President picks 'securable' town for his address

August 19, 2004|by TIM ROWLAND

My friend Jane called last week to ask how the State of West Virginia could build a new bridge across the mighty Potomac River in less time than it took the Washington County Commissioners to repair an existing bridge across a creek so small that almost any dog could come along and lap it dry.

True, watching the commissioners trying to figure out how to fix the Broadfording Road Bridge has been a bit like watching five dogs trying to figure out how to work a doorknob. Amusing, but unproductive.

But now we know what the deal is: West Virginia has the president on its side. Of course bridges get built faster when there's always a chance the POTUS will pop by for a spot inspection.

A big congratulations to Hedgesville, where the president was to speak Tuesday night (the president lost my vote when he made the ridiculous decision to address the crowd two hours after my deadline. You would think someone as savvy as Karl Rove would have been all over this one).


But I realize you aren't reading this to hear about my problems, you are reading this in hopes that I - with my solid, West Virginia-boy roots - can explain why in the blazes the most powerful man in the world would end up in the same county as Martinsburg City Councilman Frank Idoni. (Did you catch that story? An elected official accused of waving baseball bats, yelling and threatening people on the street.)

At first I sort of assumed Bush was coming to Hedgesville to once and for all clear up the LCS landfill issue. But it must go deeper than that.

I did, initially, consider that it could be a mistake.

NASCAR is friendly GOP ground, so perhaps the campaign got confused, mixing "Martinsburg" with "Hedgesville" to get "Martinsville," home of the "Subway 500," the "Kroger 200," the "All-You-Can-Eat Side-of-Hog Buffet 300" and the "Pepto Bismol All This Food And Beer In The Hot Sun Has Made Me Sick 450."

Or it could be something else. I know for a fact that "W" speaks Spanish. And I believe that in Spanish, "va" means "go." So this whole deal could be the result of a misplaced comma. Instead of "W.Va.," perhaps the president saw it as a command: "W, va."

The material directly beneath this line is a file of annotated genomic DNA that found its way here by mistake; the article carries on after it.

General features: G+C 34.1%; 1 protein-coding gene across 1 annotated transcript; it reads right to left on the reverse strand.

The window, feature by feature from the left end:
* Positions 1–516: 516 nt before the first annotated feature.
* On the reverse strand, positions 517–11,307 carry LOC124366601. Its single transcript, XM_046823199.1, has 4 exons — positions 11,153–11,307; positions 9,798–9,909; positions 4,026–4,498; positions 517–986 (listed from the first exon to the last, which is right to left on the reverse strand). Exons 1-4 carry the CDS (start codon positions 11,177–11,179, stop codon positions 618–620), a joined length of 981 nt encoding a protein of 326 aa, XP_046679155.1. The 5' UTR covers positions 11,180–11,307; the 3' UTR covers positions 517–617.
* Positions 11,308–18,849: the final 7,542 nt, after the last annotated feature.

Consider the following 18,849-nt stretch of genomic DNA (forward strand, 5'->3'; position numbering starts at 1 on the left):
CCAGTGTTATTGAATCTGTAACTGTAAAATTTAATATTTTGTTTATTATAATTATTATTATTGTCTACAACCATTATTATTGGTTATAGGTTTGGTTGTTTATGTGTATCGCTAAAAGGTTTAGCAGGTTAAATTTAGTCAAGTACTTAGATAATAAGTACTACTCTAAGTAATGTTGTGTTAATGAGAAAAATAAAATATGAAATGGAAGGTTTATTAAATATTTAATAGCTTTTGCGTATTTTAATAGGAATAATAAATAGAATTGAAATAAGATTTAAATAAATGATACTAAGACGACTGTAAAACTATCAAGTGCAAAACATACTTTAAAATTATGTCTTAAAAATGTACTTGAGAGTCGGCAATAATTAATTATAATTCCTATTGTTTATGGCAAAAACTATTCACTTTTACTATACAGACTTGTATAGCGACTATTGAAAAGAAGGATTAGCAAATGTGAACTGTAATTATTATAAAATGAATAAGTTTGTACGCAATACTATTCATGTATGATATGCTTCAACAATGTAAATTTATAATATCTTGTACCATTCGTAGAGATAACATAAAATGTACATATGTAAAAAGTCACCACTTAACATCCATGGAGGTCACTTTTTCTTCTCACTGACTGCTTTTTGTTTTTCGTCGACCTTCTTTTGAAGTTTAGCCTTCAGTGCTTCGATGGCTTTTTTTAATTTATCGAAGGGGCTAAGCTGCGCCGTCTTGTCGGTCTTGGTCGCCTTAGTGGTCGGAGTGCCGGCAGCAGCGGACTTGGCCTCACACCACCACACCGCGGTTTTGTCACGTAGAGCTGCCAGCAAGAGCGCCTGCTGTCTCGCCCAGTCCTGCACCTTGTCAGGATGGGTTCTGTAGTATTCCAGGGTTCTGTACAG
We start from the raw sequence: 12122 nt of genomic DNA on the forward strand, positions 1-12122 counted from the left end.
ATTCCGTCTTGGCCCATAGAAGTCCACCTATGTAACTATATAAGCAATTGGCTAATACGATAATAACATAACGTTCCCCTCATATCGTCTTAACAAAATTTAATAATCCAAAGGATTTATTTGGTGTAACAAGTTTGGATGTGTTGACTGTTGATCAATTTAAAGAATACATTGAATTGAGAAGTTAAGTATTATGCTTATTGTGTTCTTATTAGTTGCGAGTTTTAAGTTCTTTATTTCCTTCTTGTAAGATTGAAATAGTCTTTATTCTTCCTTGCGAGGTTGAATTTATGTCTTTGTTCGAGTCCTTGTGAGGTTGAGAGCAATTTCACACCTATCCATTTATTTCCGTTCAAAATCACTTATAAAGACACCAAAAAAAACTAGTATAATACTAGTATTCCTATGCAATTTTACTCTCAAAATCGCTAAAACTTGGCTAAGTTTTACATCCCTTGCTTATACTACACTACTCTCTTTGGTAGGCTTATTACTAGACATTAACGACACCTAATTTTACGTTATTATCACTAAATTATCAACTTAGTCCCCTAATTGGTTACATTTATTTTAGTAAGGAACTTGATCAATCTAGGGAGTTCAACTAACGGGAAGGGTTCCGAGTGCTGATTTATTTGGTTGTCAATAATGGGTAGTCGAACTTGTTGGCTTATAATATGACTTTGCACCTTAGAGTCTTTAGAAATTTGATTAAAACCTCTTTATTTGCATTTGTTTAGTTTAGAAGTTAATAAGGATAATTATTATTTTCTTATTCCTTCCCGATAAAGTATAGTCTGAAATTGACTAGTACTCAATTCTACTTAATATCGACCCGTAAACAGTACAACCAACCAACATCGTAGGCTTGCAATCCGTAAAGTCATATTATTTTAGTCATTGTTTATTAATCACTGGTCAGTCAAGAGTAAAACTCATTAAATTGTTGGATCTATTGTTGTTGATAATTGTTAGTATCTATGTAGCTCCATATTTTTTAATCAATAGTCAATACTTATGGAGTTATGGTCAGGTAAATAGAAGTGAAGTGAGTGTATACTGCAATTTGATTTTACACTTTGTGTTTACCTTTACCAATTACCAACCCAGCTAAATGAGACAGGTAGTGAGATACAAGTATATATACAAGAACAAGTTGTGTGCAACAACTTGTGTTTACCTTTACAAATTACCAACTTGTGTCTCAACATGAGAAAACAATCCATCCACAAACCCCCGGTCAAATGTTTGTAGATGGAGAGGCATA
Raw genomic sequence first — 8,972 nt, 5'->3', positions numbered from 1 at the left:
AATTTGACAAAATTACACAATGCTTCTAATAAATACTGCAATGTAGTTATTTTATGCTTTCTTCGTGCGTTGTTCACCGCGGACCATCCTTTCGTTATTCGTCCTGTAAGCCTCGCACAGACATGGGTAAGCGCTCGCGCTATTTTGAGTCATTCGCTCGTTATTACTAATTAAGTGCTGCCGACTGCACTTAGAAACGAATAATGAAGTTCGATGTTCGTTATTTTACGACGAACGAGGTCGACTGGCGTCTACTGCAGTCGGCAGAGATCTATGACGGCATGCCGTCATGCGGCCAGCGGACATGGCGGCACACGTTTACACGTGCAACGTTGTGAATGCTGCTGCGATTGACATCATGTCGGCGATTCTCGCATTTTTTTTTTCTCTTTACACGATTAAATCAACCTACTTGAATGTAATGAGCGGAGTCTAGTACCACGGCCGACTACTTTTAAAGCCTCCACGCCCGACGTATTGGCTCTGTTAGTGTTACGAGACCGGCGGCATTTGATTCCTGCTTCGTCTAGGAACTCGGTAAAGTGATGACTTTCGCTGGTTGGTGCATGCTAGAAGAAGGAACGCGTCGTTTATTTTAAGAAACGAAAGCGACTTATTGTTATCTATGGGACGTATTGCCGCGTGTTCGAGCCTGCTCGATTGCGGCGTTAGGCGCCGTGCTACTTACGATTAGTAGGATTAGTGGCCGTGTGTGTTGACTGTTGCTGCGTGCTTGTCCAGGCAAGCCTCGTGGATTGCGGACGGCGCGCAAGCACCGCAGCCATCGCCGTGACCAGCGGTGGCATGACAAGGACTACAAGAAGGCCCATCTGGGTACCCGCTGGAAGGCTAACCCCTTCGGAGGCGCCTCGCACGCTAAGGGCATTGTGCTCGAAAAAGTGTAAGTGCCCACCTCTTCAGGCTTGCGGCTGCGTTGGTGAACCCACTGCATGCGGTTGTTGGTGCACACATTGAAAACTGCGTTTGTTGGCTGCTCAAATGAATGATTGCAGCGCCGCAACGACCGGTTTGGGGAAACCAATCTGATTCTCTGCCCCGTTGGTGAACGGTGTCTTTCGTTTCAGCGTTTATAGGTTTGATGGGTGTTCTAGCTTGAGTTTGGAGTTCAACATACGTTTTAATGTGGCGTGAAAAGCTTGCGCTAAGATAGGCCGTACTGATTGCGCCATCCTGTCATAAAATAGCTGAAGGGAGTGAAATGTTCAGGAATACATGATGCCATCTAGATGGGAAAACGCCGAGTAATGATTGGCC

No, probably that's too obvious. I did hear the theory that Hedgesville is "more securable" than Martinsburg. Boy, that's the truth. Hedgesville only has one major road running through it, and that's W.Va. 9, which doesn't really count since that twisting, two-lane highway is so jammed at all hours of the day that the top attainable speed seldom breaks the motorized scooter barrier.

The Secret Service won't even need any road cones; as I remember it, one Shenandoah's Pride dairy delivery truck could pretty much bring things to a standstill. 'Course it was a dairy truck if you were lucky. If you weren't lucky, you would get behind the "Blue Ridge Proteins" truck right after it had done the rounds of animal shelter Dumpsters on a hot day.

Bush might even take this lesson in security on to bigger stages. Build a W.Va. 9 through Iraq and it will set the car-bomb enterprise back indefinitely.

So shutting down the entire community during the president's visit is no trouble at all. That leaves a simple matter of making certain that the people you are busing in are non-threatening. You can tell this is a Republican rally, because the official list of prohibited items includes lawn furniture, coolers, radios, fireworks, mace and knives, but it doesn't say anything about guns.

Apparently though, a Kerry sticker is enough to warrant a disqualification. A Hagerstown woman and her daughter were denied tickets for such an offense.

That's hard to understand. You would figure that people with Bush bumper stickers will be voting for him anyway - so the only place to make up any ground is among the opposition. It's like failing to pray for Satan, "the one sinner who needs it most."

You wonder what other bumper stickers would have vetoed your ticket chances. "Think Globally, Act Locally." Probably. "My Other Vehicle is a Swift Boat." Maybe. "I Voted for Bush and All I Got Was This Lousy Campaign Appearance."

Most Definitely.

Tim Rowland is a Herald-Mail columnist.

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